A spectrum of data science scales

It’s important to note that not all data challenges astronomers will face when using LSST will be big data problems. LSST science will require statistical and informatics innovation across a wide variety of scales.

The ISSC’s founding proposal summarized some problems astronomers will face, distinguishing three scales for the number of objects or sources (“entities”) being analyzed (each possibly with many attributes). The three scales differ by factors of ~$10^3$, roughly delineating regimes where computational resource constraints lead to fundamental shifts in how one thinks about data analysis problems.

Roughly speaking, kiloscale problems will raise challenges that are essentially statistical: devising methods for handling novel types of data and models that optimally extract information from LSST data and provide careful uncertainty quantification. Gigascale problems will raise challenges that are more essentially computational, in the realm of informatics and machine learning: finding algorithms that make it possible to do specific, relatively straightforward tasks across enormous databases; sophisticated statistical modeling may not be possible without significant approximations—though simulation-based inference and emulator technology offer promise to make sophisticated modeling feasible at this scale. Megascale problems occupy a middle ground, where significant innovation may be required on both the statistical and computational fronts.

Many important problems have a hierarchy of scales. A key example is nightly pipeline processing: localized image processing is needed to identify sources and associate them with previously detected objects; but this apparently kiloscale problem must be executed for billions of sources per night, making the overall problem gigascale and constraining the level of statistical sophistication. Similarly challenges arise in nightly alert processing by event brokers, and several brokers provide colocated processing for scientists to develop customized classifiers and other algorithms.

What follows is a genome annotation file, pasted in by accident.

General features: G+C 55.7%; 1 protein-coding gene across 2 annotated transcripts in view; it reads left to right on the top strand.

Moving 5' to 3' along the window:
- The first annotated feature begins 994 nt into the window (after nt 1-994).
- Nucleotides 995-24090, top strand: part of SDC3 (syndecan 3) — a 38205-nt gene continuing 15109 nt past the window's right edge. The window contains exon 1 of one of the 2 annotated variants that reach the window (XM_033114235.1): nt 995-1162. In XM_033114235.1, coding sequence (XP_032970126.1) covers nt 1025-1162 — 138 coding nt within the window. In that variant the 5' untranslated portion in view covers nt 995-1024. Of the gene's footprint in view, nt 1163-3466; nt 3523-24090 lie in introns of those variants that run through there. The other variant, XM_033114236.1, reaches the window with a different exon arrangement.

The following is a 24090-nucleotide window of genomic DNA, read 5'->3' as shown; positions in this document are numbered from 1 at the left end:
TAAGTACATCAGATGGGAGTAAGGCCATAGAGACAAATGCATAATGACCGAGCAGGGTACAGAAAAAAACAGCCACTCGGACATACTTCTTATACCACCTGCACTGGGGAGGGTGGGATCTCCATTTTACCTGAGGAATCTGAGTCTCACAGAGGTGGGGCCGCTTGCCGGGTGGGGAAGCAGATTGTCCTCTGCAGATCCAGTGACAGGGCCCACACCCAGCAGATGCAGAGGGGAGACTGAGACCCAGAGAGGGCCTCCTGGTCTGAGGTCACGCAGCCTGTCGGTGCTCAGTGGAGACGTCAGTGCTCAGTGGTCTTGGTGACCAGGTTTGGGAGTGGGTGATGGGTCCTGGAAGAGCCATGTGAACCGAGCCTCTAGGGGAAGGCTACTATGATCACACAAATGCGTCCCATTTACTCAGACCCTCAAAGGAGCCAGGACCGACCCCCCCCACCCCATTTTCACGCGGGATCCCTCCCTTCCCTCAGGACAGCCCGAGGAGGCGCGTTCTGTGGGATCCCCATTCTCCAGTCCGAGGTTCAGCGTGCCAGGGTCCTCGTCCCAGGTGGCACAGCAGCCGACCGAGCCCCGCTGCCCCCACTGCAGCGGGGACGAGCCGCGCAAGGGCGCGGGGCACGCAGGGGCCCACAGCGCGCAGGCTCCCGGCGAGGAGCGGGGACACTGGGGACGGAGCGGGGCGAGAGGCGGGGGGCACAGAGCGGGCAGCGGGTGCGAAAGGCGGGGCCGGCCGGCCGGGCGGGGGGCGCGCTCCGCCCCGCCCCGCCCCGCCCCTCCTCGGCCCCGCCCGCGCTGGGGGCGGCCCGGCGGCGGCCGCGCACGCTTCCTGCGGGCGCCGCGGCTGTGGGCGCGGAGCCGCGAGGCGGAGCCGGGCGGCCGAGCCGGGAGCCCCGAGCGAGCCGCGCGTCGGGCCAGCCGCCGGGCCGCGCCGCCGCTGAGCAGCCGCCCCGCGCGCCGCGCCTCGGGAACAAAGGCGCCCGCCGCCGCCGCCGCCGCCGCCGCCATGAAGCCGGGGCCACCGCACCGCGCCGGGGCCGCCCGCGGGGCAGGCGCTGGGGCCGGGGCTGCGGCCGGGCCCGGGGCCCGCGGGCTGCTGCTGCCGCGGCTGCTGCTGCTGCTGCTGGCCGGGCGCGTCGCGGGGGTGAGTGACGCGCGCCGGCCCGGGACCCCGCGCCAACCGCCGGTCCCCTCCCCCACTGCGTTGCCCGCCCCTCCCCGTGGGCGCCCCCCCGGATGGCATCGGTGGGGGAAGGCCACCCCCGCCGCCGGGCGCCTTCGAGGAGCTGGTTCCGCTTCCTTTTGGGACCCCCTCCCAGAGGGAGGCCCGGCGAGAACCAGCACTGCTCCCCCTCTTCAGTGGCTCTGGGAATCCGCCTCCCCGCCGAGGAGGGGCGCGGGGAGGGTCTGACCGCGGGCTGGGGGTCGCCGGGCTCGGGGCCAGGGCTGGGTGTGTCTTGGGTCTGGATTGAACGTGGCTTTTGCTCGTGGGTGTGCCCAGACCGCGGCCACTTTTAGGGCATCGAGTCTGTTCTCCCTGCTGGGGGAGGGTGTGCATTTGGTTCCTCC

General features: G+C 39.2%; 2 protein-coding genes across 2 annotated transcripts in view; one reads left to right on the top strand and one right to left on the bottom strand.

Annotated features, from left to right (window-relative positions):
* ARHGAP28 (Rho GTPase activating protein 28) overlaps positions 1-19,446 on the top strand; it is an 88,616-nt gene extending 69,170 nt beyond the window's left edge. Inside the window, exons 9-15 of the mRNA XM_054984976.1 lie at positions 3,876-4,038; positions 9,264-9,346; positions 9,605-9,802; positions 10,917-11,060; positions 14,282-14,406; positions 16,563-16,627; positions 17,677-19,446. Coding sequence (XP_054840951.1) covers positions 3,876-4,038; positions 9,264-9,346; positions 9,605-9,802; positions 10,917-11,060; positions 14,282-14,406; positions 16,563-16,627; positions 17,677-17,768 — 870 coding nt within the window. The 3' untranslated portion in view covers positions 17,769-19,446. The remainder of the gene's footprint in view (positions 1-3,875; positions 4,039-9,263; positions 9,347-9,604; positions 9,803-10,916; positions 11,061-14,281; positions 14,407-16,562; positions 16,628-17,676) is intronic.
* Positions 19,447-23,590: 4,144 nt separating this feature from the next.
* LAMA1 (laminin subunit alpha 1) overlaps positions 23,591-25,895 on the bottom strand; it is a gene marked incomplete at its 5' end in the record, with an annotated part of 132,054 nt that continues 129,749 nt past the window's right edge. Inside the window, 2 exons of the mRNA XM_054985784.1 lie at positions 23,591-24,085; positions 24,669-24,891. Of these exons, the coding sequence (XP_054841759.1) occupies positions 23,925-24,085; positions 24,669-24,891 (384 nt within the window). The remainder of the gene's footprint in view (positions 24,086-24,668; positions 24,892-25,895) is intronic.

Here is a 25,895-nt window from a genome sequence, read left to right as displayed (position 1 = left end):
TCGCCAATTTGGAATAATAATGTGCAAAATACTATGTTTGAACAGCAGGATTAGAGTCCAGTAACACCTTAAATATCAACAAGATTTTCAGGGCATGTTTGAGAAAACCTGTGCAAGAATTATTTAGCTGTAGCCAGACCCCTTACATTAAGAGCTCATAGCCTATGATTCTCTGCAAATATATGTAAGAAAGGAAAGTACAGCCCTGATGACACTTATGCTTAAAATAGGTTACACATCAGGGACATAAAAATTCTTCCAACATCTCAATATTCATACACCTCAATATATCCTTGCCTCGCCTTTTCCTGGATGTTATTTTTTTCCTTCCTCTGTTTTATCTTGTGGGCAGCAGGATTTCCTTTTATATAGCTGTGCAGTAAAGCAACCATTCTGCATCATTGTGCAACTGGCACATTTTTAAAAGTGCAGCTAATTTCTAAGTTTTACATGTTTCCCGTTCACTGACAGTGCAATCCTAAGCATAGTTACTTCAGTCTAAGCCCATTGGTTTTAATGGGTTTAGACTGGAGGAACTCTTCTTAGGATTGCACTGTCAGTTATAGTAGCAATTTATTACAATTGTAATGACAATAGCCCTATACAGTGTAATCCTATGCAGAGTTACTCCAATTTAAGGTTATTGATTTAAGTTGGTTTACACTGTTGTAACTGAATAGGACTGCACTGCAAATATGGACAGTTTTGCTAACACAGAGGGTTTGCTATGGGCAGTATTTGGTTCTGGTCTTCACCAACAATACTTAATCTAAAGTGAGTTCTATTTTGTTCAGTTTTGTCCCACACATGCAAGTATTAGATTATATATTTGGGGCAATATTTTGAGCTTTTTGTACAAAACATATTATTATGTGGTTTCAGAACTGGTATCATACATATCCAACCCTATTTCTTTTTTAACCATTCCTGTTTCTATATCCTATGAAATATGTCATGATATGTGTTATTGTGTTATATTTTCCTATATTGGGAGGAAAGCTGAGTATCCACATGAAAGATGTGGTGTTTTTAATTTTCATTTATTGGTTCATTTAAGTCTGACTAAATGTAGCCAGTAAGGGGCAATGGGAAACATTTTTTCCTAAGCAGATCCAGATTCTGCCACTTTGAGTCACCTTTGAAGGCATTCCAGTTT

Representative analysis tasks

Here we identify some representative data analysis tasks, many occurring across a range of the scales delineated above.

Discovery — These tasks address detecting and identifying astronomical objects, structures, and events:

Modeling & Analysis — These tasks involve analysis of images of known sources, or of catalogs of classified objects or events:

Data visualization — All areas of LSST research will also need advanced data visualization techniques. For kiloscale problems, “Grand Tour” movies of rotating datacubes with interactive brushing and classification are useful. For megascale and gigascale problems, quantile contour maps and shaded density maps must be rapidly produced from portions of the data. Shaded parallel coordinate maps with brushing may also be powerful interactive visualization tools for multivariate data with more than three dimensions.

The list above is hardly exhaustive, neither in the tasks listed nor in the applications cited. Incomplete though it may be, it already makes clear that LSST poses an almost dizzying variety of research-level data and science analysis challenges. It also makes clear that there are many opportunities to share expertise and research resources across applications, science collaborations, and disciplines.